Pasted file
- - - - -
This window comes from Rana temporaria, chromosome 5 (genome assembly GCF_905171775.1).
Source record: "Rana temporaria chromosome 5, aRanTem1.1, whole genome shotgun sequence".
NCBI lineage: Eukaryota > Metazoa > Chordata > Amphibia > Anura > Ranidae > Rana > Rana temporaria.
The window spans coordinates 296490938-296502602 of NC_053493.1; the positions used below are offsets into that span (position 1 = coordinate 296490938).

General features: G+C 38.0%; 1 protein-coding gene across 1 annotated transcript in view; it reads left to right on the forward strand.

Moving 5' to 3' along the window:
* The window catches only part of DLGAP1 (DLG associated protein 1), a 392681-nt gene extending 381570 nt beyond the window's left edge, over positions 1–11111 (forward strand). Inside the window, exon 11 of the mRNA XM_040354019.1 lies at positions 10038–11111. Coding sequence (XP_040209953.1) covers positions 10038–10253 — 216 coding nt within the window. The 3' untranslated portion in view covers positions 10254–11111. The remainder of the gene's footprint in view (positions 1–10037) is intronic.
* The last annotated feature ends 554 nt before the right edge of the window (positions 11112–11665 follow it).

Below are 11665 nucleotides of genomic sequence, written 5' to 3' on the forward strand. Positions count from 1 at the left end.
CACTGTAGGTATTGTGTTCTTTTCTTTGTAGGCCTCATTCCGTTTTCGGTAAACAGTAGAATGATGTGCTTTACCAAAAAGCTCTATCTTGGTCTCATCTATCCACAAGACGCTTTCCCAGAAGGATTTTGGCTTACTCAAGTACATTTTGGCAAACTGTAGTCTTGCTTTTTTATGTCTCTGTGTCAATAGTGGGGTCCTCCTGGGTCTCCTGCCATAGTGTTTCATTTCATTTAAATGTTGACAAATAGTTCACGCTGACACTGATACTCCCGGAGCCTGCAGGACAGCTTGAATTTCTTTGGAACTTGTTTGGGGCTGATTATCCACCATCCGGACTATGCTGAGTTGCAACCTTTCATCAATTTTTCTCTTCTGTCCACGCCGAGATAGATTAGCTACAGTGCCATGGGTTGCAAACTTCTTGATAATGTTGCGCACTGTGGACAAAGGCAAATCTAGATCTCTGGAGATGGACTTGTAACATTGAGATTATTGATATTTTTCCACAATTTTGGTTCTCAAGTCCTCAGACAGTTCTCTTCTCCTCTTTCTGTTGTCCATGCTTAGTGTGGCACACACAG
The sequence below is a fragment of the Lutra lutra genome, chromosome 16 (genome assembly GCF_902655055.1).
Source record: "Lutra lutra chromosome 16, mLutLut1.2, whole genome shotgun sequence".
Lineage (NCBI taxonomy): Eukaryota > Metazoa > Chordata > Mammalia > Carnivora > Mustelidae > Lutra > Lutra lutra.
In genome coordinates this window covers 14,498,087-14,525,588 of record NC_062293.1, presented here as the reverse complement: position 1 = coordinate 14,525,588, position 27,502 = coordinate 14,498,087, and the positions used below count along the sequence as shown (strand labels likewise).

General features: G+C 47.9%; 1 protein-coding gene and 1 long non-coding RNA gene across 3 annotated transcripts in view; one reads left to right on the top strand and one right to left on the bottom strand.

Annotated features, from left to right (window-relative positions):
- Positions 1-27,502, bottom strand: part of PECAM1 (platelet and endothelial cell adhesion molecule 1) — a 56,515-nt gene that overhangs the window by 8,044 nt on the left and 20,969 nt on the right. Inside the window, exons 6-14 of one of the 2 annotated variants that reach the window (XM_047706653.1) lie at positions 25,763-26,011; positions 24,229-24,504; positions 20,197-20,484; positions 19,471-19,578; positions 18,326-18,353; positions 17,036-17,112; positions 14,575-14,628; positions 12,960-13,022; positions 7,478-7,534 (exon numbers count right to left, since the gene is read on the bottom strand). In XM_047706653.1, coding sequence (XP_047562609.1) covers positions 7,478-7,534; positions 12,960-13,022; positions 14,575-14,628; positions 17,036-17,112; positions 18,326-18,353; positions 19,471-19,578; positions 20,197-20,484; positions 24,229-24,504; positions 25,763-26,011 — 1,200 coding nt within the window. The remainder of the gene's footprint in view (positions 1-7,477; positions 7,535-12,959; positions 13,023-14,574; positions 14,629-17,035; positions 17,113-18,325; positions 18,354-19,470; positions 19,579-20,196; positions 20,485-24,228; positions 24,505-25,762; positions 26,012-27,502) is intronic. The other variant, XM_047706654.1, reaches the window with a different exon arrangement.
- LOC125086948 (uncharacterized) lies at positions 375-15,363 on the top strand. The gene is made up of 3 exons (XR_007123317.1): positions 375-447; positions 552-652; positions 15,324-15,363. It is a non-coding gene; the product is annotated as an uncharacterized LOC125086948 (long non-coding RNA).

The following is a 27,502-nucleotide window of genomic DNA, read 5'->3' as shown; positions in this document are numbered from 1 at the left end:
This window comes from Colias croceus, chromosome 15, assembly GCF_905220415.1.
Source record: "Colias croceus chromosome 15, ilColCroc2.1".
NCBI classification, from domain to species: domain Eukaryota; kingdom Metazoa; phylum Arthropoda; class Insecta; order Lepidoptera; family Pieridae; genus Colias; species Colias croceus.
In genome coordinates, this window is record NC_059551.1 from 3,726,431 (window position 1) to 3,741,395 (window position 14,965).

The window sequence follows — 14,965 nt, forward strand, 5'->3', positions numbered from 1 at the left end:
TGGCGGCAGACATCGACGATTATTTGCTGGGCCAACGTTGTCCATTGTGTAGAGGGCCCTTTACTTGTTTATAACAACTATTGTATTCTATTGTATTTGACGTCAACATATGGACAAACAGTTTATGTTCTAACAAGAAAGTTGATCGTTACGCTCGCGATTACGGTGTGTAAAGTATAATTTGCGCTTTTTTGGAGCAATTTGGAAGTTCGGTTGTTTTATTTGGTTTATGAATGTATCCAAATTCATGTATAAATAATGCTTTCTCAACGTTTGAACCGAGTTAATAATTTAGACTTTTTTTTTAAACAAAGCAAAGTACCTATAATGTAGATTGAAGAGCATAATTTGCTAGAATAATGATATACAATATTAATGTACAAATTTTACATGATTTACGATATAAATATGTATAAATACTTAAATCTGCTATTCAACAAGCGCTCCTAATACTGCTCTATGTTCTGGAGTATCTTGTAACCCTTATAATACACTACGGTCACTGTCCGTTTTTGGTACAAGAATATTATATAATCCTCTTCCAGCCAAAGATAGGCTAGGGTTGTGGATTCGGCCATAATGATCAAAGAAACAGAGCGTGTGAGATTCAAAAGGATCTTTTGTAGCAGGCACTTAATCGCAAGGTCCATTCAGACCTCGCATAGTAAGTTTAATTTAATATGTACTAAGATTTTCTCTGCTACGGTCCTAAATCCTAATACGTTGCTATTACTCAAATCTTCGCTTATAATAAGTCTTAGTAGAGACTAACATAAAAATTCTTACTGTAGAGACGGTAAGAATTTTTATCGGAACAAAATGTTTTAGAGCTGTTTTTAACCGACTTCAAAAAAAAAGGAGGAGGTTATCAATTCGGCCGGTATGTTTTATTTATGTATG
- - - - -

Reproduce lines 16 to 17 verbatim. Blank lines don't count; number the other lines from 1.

Annotated features, from left to right (window-relative positions):
- Positions 1-27,502, bottom strand: part of PECAM1 (platelet and endothelial cell adhesion molecule 1) — a 56,515-nt gene that overhangs the window by 8,044 nt on the left and 20,969 nt on the right. Inside the window, exons 6-14 of one of the 2 annotated variants that reach the window (XM_047706653.1) lie at positions 25,763-26,011; positions 24,229-24,504; positions 20,197-20,484; positions 19,471-19,578; positions 18,326-18,353; positions 17,036-17,112; positions 14,575-14,628; positions 12,960-13,022; positions 7,478-7,534 (exon numbers count right to left, since the gene is read on the bottom strand). In XM_047706653.1, coding sequence (XP_047562609.1) covers positions 7,478-7,534; positions 12,960-13,022; positions 14,575-14,628; positions 17,036-17,112; positions 18,326-18,353; positions 19,471-19,578; positions 20,197-20,484; positions 24,229-24,504; positions 25,763-26,011 — 1,200 coding nt within the window. The remainder of the gene's footprint in view (positions 1-7,477; positions 7,535-12,959; positions 13,023-14,574; positions 14,629-17,035; positions 17,113-18,325; positions 18,354-19,470; positions 19,579-20,196; positions 20,485-24,228; positions 24,505-25,762; positions 26,012-27,502) is intronic. The other variant, XM_047706654.1, reaches the window with a different exon arrangement.